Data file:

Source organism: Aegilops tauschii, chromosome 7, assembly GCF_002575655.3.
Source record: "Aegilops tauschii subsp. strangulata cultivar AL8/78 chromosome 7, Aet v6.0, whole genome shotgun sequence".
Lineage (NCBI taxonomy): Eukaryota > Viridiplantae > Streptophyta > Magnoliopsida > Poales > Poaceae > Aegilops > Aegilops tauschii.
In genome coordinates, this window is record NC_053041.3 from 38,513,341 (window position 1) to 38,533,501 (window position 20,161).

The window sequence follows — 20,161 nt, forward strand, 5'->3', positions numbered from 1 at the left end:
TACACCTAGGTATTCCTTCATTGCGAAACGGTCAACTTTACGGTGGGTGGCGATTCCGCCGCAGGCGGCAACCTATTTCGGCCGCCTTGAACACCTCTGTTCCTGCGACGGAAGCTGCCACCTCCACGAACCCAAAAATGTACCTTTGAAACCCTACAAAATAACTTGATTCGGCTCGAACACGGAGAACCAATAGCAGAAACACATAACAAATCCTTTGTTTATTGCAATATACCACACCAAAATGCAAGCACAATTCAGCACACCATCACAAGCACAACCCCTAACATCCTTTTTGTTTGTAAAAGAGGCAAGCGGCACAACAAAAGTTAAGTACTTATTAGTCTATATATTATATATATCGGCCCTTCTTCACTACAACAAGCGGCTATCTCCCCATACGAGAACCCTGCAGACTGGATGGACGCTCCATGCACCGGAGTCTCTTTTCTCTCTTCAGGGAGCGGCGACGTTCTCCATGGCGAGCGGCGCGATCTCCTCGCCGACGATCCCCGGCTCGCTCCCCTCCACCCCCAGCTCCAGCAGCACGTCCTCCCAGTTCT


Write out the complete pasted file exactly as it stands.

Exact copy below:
Source organism: Aegilops tauschii, chromosome 7, assembly GCF_002575655.3.
Source record: "Aegilops tauschii subsp. strangulata cultivar AL8/78 chromosome 7, Aet v6.0, whole genome shotgun sequence".
Lineage (NCBI taxonomy): Eukaryota > Viridiplantae > Streptophyta > Magnoliopsida > Poales > Poaceae > Aegilops > Aegilops tauschii.
In genome coordinates, this window is record NC_053041.3 from 38,513,341 (window position 1) to 38,533,501 (window position 20,161).

The window sequence follows — 20,161 nt, forward strand, 5'->3', positions numbered from 1 at the left end:
TACACCTAGGTATTCCTTCATTGCGAAACGGTCAACTTTACGGTGGGTGGCGATTCCGCCGCAGGCGGCAACCTATTTCGGCCGCCTTGAACACCTCTGTTCCTGCGACGGAAGCTGCCACCTCCACGAACCCAAAAATGTACCTTTGAAACCCTACAAAATAACTTGATTCGGCTCGAACACGGAGAACCAATAGCAGAAACACATAACAAATCCTTTGTTTATTGCAATATACCACACCAAAATGCAAGCACAATTCAGCACACCATCACAAGCACAACCCCTAACATCCTTTTTGTTTGTAAAAGAGGCAAGCGGCACAACAAAAGTTAAGTACTTATTAGTCTATATATTATATATATCGGCCCTTCTTCACTACAACAAGCGGCTATCTCCCCATACGAGAACCCTGCAGACTGGATGGACGCTCCATGCACCGGAGTCTCTTTTCTCTCTTCAGGGAGCGGCGACGTTCTCCATGGCGAGCGGCGCGATCTCCTCGCCGACGATCCCCGGCTCGCTCCCCTCCACCCCCAGCTCCAGCAGCACGTCCTCCCAGTTCT